You can send in your project using any file format that’s compatible with Google Docs. This covers most of the common word processors: Microsoft Word (.doc or .docx), Open Office (.odt), Wordpad (.doc or .rtf) and many others. There’s a complete list in Google’s help section.
It’s very important that you format the story text exactly as you want it to appear when posted. Don’t add in extra formatting code the way you would if you were posting to LJ or some of the fan fiction archives – if you do that it’s going to appear in the posted story as well. In other words…
- Make text bold or italic like this
- and not <b>bold</b> or <i>italic</i> like this
We will reject submissions that have this sort of formatting. It just takes too long to go through and take it all out. Only add code if you are able to go the whole hog and send in a clean HTML document (but never use Word to ‘save as HTML’ – Word does not create clean code and cleaning it takes even longer.)
There are a few other formatting tricks you can use which will make it easier for us to get your story ready for posting.
These are suggestions, not rules:
1. Use heading styles to separate your story into chapters, sections or parts.
Don’t just make the heading text bold and/or larger – actually format it as a heading. In Word 2007/2010, that’s the section that looks like this:
Why is this important?
When we prepare the stories for posting we’re working in a lot of different formats. To make a web page and e-books that will have the right look (not just online, but across kindles, smartphones and tablets) we have to add those styles to your story. If you’ve already done it, the conversion goes much more smoothly and you have more control over the final look of your work.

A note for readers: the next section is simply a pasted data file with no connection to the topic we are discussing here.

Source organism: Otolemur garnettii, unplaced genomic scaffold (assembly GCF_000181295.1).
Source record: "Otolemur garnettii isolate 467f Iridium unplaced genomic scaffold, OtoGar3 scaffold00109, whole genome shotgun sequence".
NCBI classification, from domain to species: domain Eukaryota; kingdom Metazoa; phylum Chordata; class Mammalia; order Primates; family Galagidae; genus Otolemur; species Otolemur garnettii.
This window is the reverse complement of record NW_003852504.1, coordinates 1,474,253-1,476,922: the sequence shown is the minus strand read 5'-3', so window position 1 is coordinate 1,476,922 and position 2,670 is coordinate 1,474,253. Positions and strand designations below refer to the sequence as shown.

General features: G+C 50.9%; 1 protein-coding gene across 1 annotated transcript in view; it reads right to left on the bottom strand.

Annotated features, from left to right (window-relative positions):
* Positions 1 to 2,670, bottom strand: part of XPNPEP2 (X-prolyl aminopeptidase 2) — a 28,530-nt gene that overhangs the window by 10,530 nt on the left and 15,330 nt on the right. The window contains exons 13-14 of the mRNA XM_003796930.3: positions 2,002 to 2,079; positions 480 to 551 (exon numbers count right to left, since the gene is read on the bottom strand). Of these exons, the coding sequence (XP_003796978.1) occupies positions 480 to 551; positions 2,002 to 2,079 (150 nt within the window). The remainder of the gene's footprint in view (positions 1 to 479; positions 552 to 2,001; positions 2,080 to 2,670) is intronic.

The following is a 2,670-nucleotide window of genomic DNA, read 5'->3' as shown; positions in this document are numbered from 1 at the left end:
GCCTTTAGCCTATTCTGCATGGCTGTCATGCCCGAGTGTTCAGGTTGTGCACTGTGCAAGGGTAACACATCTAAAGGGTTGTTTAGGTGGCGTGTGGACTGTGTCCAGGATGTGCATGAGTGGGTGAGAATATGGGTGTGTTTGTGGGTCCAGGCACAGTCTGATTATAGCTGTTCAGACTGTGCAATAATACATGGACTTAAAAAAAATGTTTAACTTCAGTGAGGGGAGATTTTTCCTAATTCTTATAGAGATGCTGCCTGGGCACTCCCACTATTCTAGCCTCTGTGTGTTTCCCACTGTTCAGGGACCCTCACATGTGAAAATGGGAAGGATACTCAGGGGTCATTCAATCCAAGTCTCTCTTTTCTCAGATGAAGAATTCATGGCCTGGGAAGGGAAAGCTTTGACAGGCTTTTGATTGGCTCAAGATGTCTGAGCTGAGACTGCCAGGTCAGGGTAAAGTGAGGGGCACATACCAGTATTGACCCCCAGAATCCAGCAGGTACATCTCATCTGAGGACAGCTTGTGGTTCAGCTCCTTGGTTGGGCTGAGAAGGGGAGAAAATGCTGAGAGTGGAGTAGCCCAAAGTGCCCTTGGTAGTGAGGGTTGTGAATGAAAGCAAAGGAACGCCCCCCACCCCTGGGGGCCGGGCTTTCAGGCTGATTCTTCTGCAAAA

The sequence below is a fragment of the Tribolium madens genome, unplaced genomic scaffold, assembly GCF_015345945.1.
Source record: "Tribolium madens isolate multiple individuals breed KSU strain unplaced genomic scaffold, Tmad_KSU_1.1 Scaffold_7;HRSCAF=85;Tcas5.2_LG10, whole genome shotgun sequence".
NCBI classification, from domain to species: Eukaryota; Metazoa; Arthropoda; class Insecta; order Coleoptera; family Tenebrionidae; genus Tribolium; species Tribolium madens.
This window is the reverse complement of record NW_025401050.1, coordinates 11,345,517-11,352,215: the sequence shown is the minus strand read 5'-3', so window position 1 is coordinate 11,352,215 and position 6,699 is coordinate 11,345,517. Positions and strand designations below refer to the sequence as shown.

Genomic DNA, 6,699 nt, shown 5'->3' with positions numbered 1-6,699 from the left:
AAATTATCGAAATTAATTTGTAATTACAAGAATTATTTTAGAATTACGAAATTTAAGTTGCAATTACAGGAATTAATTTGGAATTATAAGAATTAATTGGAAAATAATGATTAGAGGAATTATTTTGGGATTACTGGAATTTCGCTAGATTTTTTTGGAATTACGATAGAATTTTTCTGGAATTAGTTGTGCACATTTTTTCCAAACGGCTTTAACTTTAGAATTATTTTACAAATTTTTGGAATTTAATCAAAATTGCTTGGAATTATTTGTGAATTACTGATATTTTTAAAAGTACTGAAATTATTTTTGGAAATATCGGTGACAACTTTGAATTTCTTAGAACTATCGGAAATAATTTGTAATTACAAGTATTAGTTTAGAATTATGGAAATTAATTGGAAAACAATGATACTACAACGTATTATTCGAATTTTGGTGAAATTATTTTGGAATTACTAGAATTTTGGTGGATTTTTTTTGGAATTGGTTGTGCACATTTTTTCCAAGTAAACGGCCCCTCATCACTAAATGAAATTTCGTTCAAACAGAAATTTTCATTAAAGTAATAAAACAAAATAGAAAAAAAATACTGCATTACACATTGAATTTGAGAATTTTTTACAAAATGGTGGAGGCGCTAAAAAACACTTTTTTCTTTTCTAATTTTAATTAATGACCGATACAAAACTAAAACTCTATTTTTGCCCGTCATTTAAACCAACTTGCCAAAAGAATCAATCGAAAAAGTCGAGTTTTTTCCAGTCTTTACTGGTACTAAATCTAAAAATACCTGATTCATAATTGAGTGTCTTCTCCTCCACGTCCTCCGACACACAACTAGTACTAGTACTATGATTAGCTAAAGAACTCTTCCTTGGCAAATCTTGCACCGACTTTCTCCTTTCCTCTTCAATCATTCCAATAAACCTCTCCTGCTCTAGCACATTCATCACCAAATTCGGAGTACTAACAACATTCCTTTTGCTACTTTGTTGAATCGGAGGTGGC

2. If your work is in chapters, show them clearly.
Separate chapters clearly. Make sure there’s an extra line space before each chapter. Make it more than one if you want. If you write in really long chapters, start each one on a new page.
And on the other hand, if it’s all one piece, don’t put in sub-headings that look like chapters. (Or, if you do, remember to add a note with your submission to clear up any potential confusion. There’s a space on the submission form for this.)
3. If you can, turn off the feature that turns straight quotes into ‘curly’ quotes, dashes into n- or m-dashes etc.
We had a number of complaints about the formatting of the .mobi files in 2015. This was our fault, but it happened because so many stories were formatted with ‘curly’ quotes and we ran out of time to check the formatting as thoroughly as we usually do. (When converting to HTML, in order to make the file fully compatible with all devices, ‘special’ characters have to be converted to code, manually. It takes a while, even with search-and-replace.)
3b. If any part of your text is not in English, please let us know on the submission form.
See above – most other languages have one or two non-standard characters such as the accents in French. This might not display properly for all readers unless we make sure to code it correctly.
4. Don’t include anything except the story/project text in your story file
Your story info (the “part 0” post) will be in the submission form – you don’t need to duplicate it in the story file.
4. Discuss with your artist how the art should be placed within your story
If your artist plans to create only one piece, that will be used as a “cover”, and there’s no need to let us know a cover piece goes at the front of your work!
But if your artist is creating more than one piece, or if her work is more appropriately placed elsewhere in your story or project (not as a cover, perhaps because the art is a story spoiler), you should have that discussion with the artist.
Your final copy will already have been sent in by the time the art is completed, so the artist is the one who should inform the mods where to place the art.